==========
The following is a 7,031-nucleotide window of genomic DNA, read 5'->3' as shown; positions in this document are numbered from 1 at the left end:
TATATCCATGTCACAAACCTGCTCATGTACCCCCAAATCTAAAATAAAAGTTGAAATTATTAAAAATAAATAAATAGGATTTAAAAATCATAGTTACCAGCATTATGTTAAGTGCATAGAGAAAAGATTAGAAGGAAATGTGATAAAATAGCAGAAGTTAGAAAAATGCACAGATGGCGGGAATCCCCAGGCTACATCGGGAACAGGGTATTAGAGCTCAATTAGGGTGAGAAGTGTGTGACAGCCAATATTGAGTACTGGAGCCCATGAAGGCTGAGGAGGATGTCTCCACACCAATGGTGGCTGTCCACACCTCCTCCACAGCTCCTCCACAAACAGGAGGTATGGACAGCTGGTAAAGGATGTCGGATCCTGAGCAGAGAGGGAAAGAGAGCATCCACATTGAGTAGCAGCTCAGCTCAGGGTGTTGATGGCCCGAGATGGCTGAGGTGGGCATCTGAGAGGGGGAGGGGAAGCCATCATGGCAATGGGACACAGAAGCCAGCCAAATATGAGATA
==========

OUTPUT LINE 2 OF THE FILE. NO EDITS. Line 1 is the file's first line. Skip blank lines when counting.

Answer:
TATATCCATGTCACAAACCTGCTCATGTACCCCCAAATCTAAAATAAAAGTTGAAATTATTAAAAATAAATAAATAGGATTTAAAAATCATAGTTACCAGCATTATGTTAAGTGCATAGAGAAAAGATTAGAAGGAAATGTGATAAAATAGCAGAAGTTAGAAAAATGCACAGATGGCGGGAATCCCCAGGCTACATCGGGAACAGGGTATTAGAGCTCAATTAGGGTGAGAAGTGTGTGACAGCCAATATTGAGTACTGGAGCCCATGAAGGCTGAGGAGGATGTCTCCACACCAATGGTGGCTGTCCACACCTCCTCCACAGCTCCTCCACAAACAGGAGGTATGGACAGCTGGTAAAGGATGTCGGATCCTGAGCAGAGAGGGAAAGAGAGCATCCACATTGAGTAGCAGCTCAGCTCAGGGTGTTGATGGCCCGAGATGGCTGAGGTGGGCATCTGAGAGGGGGAGGGGAAGCCATCATGGCAATGGGACACAGAAGCCAGCCAAATATGAGATA